• The more you know about the topic, the better your theory will be. You’ll have a deeper understanding of what has already been done and what still needs to be done.
  • There is a need for the theory. For example, even if you develop a grand idea about making toast, no one will care unless toasters exist and people want to toast.
  • There is an opportunity for the theory to be tested and used. Unless someone can test and use the approach, it’s unlikely that anyone will take notice.
  • The interested party has sufficient time and resources to develop the theory. If you don’t have the materials or time you need, your approach won’t be considered.

The Theoretical Framework Structure

Theoretical frameworks explain how concepts are related to one another. They allow you to see the big picture and understand what your research is addressing.

The process for developing a theoretical framework consists of three steps:

  1. Identify the problem
  2. List the concepts that are related to the problem
  3. Develop a relationship between concepts

A theoretical framework takes the structure of a Venn diagram, with the variables in one circle being related to another variable in another circle. All of the concepts are linked together through one or more relationships.

Qualities of a Good Theory

A good theory should have the following characteristics:

  • Testability. The theory you develop should be testable. This means having a clearly defined process for doing so. Also, it should be testable by anyone, not just you.
  • Usefulness. The theory should have some application or suitability for your readers or audience. Your approach should consider the audience’s social and economic context and offer a solution to relevant problems. Only develop a theory if you have something new to say about the problem you are addressing.
  • Credibility. Ask yourself if your theory is credible. Would anyone believe it’s true if they didn’t know you created it? Does the evidence support the claim you’re making? Is your evidence consistent?
  • Achievability. If your theory is impractical, it won’t be of any use. It needs to be something that can realistically be worked towards or accomplished.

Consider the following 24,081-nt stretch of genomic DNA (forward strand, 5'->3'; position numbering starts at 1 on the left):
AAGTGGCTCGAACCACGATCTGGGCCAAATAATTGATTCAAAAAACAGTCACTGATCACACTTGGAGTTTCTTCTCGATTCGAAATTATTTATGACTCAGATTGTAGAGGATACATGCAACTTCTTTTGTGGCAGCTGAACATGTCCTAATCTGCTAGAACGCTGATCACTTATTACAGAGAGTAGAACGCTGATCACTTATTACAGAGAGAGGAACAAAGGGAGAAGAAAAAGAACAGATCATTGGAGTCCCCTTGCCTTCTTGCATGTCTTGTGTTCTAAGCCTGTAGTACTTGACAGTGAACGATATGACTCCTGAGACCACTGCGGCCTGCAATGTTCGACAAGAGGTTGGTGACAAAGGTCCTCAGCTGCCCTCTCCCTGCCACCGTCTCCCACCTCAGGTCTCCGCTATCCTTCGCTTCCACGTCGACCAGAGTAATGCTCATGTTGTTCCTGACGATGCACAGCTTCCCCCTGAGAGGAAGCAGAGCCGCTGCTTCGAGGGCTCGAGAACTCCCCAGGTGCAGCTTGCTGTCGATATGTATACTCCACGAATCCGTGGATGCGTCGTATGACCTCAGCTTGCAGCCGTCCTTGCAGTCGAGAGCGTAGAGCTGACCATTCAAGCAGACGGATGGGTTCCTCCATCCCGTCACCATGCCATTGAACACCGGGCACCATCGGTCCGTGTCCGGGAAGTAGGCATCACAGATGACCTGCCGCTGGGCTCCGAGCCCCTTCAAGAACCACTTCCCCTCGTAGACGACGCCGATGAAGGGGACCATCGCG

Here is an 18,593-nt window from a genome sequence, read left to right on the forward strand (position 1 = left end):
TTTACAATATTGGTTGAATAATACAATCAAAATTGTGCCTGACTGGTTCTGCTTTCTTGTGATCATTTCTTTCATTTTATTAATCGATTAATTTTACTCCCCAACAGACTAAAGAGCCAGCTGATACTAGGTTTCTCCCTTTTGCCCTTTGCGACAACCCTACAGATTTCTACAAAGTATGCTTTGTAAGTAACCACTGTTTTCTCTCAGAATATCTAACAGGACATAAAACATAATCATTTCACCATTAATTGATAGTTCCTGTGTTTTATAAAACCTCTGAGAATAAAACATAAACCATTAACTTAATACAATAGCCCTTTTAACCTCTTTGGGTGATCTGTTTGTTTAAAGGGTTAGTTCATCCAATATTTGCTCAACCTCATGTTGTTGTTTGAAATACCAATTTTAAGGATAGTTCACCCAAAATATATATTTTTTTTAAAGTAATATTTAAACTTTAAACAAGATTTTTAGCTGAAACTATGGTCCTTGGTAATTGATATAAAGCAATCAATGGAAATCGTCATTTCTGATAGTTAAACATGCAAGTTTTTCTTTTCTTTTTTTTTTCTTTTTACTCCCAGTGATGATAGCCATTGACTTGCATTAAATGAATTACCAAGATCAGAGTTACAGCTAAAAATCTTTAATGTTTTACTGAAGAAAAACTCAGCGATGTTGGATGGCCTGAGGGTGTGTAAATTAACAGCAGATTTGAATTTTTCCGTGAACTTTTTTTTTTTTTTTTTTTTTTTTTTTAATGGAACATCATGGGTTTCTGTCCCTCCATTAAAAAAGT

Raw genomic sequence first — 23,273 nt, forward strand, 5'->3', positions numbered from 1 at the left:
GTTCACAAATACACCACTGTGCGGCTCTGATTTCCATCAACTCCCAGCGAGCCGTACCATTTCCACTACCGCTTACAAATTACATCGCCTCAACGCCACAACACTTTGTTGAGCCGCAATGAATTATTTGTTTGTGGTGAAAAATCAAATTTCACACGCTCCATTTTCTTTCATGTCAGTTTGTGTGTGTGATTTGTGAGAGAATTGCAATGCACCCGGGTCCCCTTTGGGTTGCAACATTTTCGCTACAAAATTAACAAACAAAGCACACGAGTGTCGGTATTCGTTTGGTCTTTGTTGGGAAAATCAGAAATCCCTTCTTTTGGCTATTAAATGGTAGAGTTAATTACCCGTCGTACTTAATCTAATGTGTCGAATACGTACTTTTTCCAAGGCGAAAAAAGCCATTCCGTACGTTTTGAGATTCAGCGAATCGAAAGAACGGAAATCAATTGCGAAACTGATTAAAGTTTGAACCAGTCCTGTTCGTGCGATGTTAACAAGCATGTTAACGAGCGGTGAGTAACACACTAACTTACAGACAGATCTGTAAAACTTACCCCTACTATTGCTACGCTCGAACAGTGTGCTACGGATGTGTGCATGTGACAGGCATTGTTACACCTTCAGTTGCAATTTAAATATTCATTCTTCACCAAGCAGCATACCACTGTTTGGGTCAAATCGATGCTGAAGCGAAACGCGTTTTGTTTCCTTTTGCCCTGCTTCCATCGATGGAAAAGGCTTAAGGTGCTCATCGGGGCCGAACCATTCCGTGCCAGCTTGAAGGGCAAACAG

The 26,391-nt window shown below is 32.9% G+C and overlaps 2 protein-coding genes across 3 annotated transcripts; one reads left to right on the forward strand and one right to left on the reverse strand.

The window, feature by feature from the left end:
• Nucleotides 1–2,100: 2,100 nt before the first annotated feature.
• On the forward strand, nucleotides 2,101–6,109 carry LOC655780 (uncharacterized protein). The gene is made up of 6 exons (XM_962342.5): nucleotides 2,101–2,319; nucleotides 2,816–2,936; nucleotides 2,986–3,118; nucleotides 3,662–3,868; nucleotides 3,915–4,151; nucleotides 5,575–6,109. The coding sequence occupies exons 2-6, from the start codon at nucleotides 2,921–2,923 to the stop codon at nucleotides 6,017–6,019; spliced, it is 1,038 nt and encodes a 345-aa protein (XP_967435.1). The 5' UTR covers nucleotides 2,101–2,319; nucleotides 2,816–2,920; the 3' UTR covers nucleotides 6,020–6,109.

• You should consider developing a theory if you have the available resources, time, and interest in exploring your topic.
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Theory Development Tips

The following tips can help you develop a theory more effectively:

  • Limit the scope of your theory. Try to focus on one aspect of the problem. If you try to do too much, your work will end up lacking depth and being unfocused.
  • Explain why you are developing a theory. Before you start, explain to your reader the purpose of your approach and why you are creating it. This will help them better understand your work and know what to expect.
  • Leverage existing theories. Building off of other people’s ideas is a great way to jump-start your development. Just remember that this requires you to acknowledge the work of others and give them credit.
  • Add some new ideas to existing theories. Sometimes adding your twist and spin to an existing approach can be helpful. Doing this can allow you to show off your creativity while also testing the theory for yourself.
  • Proofread. When creating a theory, take the time to proofread it several times. You want your work to be perfect and in its best form before you share it with anyone.
  • Go beyond the facts. Theory development isn’t about describing specific facts or findings; it’s about explaining these things in a new and meaningful way.
  • Know when it’s time to stop. Once you’ve developed your theory, stopping is sometimes the most challenging part. You might be tempted to keep adding or refining it, even if you are already satisfied with your work.

An Example of How to Develop a New Theory

Problem: Too many businesses fail within the first year.

Concepts: Business concept, business idea, new business creation, marketing strategy, customer service, business failure